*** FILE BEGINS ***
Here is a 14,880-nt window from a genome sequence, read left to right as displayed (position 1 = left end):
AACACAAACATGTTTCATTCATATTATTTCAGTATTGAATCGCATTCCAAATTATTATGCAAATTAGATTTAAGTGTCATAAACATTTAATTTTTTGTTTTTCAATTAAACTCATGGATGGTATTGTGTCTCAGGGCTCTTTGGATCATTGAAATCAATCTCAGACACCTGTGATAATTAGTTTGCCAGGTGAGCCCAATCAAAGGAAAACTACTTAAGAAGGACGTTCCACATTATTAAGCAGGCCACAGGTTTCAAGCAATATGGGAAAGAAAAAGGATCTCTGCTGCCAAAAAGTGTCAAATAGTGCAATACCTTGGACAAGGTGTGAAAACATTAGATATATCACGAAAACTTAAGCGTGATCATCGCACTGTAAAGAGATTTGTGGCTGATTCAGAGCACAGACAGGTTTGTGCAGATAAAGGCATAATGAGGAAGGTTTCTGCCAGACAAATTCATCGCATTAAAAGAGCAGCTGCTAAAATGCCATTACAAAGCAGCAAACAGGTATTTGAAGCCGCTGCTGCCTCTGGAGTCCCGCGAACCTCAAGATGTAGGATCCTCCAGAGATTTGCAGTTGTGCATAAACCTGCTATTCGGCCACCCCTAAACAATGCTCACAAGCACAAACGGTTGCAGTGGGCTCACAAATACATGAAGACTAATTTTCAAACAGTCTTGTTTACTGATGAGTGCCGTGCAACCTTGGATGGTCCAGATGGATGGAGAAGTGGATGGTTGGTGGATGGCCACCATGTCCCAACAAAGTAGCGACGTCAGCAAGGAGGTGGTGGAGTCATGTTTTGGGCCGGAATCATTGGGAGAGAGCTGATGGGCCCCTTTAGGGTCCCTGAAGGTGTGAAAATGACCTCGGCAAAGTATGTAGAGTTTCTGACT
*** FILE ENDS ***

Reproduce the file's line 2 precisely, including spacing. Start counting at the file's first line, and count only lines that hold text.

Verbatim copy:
AACACAAACATGTTTCATTCATATTATTTCAGTATTGAATCGCATTCCAAATTATTATGCAAATTAGATTTAAGTGTCATAAACATTTAATTTTTTGTTTTTCAATTAAACTCATGGATGGTATTGTGTCTCAGGGCTCTTTGGATCATTGAAATCAATCTCAGACACCTGTGATAATTAGTTTGCCAGGTGAGCCCAATCAAAGGAAAACTACTTAAGAAGGACGTTCCACATTATTAAGCAGGCCACAGGTTTCAAGCAATATGGGAAAGAAAAAGGATCTCTGCTGCCAAAAAGTGTCAAATAGTGCAATACCTTGGACAAGGTGTGAAAACATTAGATATATCACGAAAACTTAAGCGTGATCATCGCACTGTAAAGAGATTTGTGGCTGATTCAGAGCACAGACAGGTTTGTGCAGATAAAGGCATAATGAGGAAGGTTTCTGCCAGACAAATTCATCGCATTAAAAGAGCAGCTGCTAAAATGCCATTACAAAGCAGCAAACAGGTATTTGAAGCCGCTGCTGCCTCTGGAGTCCCGCGAACCTCAAGATGTAGGATCCTCCAGAGATTTGCAGTTGTGCATAAACCTGCTATTCGGCCACCCCTAAACAATGCTCACAAGCACAAACGGTTGCAGTGGGCTCACAAATACATGAAGACTAATTTTCAAACAGTCTTGTTTACTGATGAGTGCCGTGCAACCTTGGATGGTCCAGATGGATGGAGAAGTGGATGGTTGGTGGATGGCCACCATGTCCCAACAAAGTAGCGACGTCAGCAAGGAGGTGGTGGAGTCATGTTTTGGGCCGGAATCATTGGGAGAGAGCTGATGGGCCCCTTTAGGGTCCCTGAAGGTGTGAAAATGACCTCGGCAAAGTATGTAGAGTTTCTGACT